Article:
It was a chanceless knock and only after passing hundred (110) did he show a hint of desperation when he launched into a drive and Ashwin failed to hold onto the hard return catch. By now De Silva was struggling with his leg and virtually limping and eventually was forced to leave the field breaking a 58-run liaison for the sixth wicket with Roshen Silva.
De Silva became the first Sri Lankan batsman in the last 10 years to score a fourth innings century in away Tests.
The last to do was Kumar Sangakkara when he scored that magnificent 192 against Australia at Hobart in Nov 2007.
Kohli was made Man of the Match for his double century and he also won the Man of the Series with an aggregate of 610 runs.
The two teams now commence a three-match ODI series starting at Dharamsala on December 10.
Rex Clementine, in Daily News, 7 December 2017, with title “Remarkable Rookies draw Third Test”
Given Sri Lanka’s famous collapses in recent times, very few gave them a chance to take the third Test beyond lunch leave alone save it. Amitabh Chaudhry, the Secretary of Board of Control for Cricket in India was at the press box on the penultimate day of the game and was convinced that the tourists were going to lose this one. A remarkable effort by three young players saved the day for them.
If Sri Lanka were to hold on for a draw, you would have expected Dimuth Karunaratne (13), Angelo Mathews (01) or Dinesh Chandimal (36) to hold one end up like they have done often, but the experienced trio’s efforts weren’t good enough and instead it was some of the rookies who took on the challenge. Dhananjaya de Silva (119), Roshen Silva (74) and Niroshan Dickwella (44) put up a fine rearguard action to earn Sri Lanka a famous draw.
Sri Lanka had been set an improbable target of 410 runs to win, but realistically, they had to survive three sessions and an hour to earn a famous draw. After they resumed on 31 for three on the final day, there was trouble when Mathews was dismissed in the fifth over of the morning. The umpires failed to detect that Ravindra Jadeja had overstepped.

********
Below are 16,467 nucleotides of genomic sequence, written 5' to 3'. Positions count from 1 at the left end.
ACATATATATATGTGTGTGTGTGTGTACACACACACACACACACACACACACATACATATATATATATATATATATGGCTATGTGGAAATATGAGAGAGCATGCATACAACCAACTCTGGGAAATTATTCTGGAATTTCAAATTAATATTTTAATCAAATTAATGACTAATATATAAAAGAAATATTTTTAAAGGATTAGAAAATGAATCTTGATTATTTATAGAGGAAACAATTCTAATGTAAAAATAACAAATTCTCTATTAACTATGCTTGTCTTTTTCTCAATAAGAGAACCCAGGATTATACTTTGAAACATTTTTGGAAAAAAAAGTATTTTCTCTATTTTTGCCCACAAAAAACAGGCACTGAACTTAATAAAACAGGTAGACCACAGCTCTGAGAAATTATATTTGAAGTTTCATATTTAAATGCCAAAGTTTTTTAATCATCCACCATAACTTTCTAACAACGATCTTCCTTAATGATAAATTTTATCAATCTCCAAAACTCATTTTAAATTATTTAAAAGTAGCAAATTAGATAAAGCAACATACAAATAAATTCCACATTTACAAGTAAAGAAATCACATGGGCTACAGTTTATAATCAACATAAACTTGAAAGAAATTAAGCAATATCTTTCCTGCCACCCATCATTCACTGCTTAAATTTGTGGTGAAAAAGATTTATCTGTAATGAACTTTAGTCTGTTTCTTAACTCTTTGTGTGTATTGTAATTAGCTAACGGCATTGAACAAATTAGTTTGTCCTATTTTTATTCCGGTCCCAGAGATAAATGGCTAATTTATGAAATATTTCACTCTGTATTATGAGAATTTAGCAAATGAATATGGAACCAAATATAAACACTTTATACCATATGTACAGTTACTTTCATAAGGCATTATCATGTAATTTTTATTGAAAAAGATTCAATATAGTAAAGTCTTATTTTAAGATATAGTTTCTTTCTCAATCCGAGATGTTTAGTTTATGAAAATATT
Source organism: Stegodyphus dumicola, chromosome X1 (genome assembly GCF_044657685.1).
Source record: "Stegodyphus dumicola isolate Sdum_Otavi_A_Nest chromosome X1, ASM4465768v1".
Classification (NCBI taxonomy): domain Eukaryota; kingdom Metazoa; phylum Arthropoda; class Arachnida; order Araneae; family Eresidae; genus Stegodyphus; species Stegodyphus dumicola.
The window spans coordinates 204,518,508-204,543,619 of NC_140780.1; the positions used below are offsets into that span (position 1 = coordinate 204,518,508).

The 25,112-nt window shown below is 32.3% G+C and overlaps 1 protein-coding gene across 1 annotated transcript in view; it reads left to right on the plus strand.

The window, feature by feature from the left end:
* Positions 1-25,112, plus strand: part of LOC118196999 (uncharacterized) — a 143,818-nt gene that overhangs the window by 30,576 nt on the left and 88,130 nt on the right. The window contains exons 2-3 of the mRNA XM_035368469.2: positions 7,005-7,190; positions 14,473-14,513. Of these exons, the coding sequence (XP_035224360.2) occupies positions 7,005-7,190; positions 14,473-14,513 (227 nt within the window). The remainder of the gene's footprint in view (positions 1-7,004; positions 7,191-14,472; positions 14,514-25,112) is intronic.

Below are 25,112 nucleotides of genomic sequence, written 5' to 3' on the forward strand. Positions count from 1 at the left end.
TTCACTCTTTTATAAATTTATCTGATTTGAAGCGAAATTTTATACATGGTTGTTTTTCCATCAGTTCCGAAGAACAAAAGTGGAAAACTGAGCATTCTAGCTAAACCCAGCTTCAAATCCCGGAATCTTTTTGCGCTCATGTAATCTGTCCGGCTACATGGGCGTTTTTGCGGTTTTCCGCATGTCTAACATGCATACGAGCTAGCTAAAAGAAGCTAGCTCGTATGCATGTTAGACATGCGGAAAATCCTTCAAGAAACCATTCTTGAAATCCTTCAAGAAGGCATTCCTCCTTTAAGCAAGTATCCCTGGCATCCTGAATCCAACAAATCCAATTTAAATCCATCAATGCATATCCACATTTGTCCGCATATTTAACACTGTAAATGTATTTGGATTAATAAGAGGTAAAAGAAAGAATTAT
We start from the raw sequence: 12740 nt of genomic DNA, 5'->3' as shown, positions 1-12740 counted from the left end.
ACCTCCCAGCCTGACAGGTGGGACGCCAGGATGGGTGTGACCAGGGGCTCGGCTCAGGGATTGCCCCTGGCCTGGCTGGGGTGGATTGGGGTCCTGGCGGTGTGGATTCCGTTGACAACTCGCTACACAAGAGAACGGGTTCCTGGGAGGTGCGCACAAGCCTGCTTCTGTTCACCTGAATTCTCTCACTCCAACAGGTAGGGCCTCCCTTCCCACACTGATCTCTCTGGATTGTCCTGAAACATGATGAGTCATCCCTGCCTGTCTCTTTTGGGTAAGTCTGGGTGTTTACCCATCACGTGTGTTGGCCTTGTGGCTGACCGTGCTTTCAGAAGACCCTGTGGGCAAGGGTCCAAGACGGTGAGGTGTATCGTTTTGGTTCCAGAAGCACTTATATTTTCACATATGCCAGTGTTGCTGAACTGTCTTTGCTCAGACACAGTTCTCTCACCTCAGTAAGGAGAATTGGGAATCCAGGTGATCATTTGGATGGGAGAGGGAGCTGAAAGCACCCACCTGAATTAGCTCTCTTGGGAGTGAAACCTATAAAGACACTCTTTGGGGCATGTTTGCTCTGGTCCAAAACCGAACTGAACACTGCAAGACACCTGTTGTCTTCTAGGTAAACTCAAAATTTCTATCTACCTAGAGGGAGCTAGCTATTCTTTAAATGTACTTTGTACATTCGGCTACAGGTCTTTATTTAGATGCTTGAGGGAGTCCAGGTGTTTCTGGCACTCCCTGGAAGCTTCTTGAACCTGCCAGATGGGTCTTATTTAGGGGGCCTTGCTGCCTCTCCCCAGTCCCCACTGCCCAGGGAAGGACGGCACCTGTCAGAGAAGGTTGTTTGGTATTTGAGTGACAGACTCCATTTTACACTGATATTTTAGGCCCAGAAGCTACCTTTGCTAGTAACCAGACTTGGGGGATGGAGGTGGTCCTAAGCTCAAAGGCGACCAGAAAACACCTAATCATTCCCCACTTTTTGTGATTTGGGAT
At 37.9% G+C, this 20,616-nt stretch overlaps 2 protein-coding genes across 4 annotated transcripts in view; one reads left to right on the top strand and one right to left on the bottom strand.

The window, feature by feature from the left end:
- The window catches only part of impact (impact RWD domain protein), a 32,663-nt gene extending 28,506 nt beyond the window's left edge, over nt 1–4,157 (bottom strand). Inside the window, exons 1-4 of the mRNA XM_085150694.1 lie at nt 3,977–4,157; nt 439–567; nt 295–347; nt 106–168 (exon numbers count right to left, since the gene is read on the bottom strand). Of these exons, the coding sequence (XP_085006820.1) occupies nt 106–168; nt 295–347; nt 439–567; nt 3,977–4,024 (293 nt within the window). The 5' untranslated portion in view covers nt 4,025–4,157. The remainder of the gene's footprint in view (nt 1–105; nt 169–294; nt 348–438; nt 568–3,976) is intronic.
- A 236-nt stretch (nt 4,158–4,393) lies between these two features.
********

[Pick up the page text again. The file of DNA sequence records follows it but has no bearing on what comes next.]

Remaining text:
Chandimal and Dhananjaya ensured that it was the only wicket Sri Lanka lost in the session with some dogged batting though Chandimal was bowled by Jadeja off a no-ball. This time the television umpire detected the no ball.
The Sri Lankan captain went onto post 1000 runs in the calendar year during his knock, the first time he has achieved the milestone. Chandimal’s two hour effort ended when he attempted to whip Ravichandan Ashwin on the on-side and was bowled.
With three hours left in the game, India looked ready for the kill, but two young batsmen, who have faced some harsh treatments in recent times, did a terrific job.
Dhananjaya de Silva should have been on the flight to UAE for the Pakistan series, but instead he was banished to West Indies with the ‘A’ team. He had a remarkable series guiding Sri Lanka to a series win in the Caribbean. In India, with Kusal Mendis dropped, he should have been the automatic choice for number three, but instead Lahiru Thirimanne was persevered with.
Dhanajaya was only brought in for the final game and he proved his worth. The 26-year-old batted with authority and was a treat to watch with his wristy stroke play. Roshen Silva has played over 100 First Class matches in which he has scored more than 6000 runs and made all his experience count playing to the need of the hour having put his first innings duck behind him.
Dhananjaya had to retire due to tightness in the glute muscle. Niroshan Dickwella walked in and there were a few concerns, but he did a decent job to remain unbeaten on 44. This time though, he didn’t get under the skin of Virat Kohli. When the Indian captain decided to shake hands, Roshen had reached 74 not out in a three-hour knock. Him and Dhananjaya de Silva are here to stay.
There was a sigh of relief with the fight back shown by Sri Lankans after a poor effort in Nagpur where they suffered their heaviest Test defeat.